Let my captive heart be free
Like a bird to fly to me.'
And I stayed some voice to win,
But none answered from within;
And I kissed the doorand night
Deepened till the stars waxed bright;
And I saw them set and wane.
And the world turned green again.

'So,' I whispered, 'open door,
I must tread this palace floor
Sealed palace, rich and dim.
Let a narrow sunbeam swim
After me, and on me spread
While I look upon my dead;
Let a little warmth be free
To come after; let me see
Through the doorway, when I sit
Looking out, the swallows flit,
Settling not till daylight goes;
Let me smell the wild white rose,
Smell the woodbine and the may;
Mark, upon a sunny day,
Sated from their blossoms rise
Honey-bees and butterflies.
Let me hear, O! let me hear,
Sitting by my buried year,
Finches chirping to their young,
And the little noises flung
Out of clefts where rabbits play,
Or from falling water-spray;
And the gracious echoes woke
By man's work: the woodman's stroke,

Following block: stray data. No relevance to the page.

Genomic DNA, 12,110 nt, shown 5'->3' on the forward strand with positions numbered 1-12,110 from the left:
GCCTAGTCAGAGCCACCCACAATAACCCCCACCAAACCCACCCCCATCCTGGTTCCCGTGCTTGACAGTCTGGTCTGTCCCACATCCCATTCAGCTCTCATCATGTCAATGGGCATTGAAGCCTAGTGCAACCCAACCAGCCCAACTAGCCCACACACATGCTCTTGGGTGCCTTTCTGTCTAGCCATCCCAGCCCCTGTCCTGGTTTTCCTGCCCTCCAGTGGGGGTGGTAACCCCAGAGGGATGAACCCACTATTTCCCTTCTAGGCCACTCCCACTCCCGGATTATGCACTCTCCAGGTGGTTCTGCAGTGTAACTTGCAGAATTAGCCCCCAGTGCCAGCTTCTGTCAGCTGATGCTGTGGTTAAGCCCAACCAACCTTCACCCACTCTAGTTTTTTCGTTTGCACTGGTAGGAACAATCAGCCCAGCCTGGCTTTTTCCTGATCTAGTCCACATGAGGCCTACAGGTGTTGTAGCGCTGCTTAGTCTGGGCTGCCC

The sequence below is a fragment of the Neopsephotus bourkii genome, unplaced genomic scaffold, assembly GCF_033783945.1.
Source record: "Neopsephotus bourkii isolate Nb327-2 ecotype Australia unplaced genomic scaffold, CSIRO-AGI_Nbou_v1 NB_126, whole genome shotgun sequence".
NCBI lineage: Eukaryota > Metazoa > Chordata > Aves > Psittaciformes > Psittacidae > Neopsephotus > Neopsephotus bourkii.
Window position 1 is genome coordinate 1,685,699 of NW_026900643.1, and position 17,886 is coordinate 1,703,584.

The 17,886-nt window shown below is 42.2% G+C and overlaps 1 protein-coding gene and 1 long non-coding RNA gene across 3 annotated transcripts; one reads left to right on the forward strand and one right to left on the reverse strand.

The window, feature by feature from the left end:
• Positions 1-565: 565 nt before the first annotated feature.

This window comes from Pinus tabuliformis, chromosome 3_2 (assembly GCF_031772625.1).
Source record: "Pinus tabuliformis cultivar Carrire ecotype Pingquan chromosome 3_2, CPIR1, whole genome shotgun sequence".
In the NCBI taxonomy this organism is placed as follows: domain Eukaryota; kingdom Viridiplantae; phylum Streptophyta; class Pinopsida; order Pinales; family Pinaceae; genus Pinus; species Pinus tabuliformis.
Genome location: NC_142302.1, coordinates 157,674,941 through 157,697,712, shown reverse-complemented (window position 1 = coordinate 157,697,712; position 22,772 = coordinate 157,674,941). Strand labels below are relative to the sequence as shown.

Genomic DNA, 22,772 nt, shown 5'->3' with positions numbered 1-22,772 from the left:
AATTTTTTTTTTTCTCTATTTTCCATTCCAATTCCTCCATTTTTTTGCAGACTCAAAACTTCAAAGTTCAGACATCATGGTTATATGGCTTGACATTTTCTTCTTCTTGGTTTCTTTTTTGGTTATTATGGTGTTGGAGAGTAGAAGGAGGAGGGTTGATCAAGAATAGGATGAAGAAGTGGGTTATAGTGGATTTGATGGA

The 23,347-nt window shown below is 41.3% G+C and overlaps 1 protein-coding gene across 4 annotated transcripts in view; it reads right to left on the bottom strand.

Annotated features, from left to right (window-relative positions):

Shout of shepherd, whistlings blithe,
And the whetting of the scythe;
Let this be, lest, shut and furled
From the well-beloved world,
I forget her yearnings old,
And her troubles manifold,
Strivings sore, submissions meet,
And my pulse no longer beat,
Keeping time and bearing part
With the pulse of her great heart.

So! swing open door, and shade
Take me, I am not afraid,
For the time will not be long;
Soon I shall have waxen strong
Strong enough my own to win
From the grave it lies within.'

And I entered. On her bier
Quiet lay the buried year;
I sat down where I could see
Life without and sunshine free,
Death within. And I between,
Waited my own heart to wean
From the shroud that shaded her
In the rock-hewn sepulchre
Waited till the dead should say,
'Heart, be free of me this day'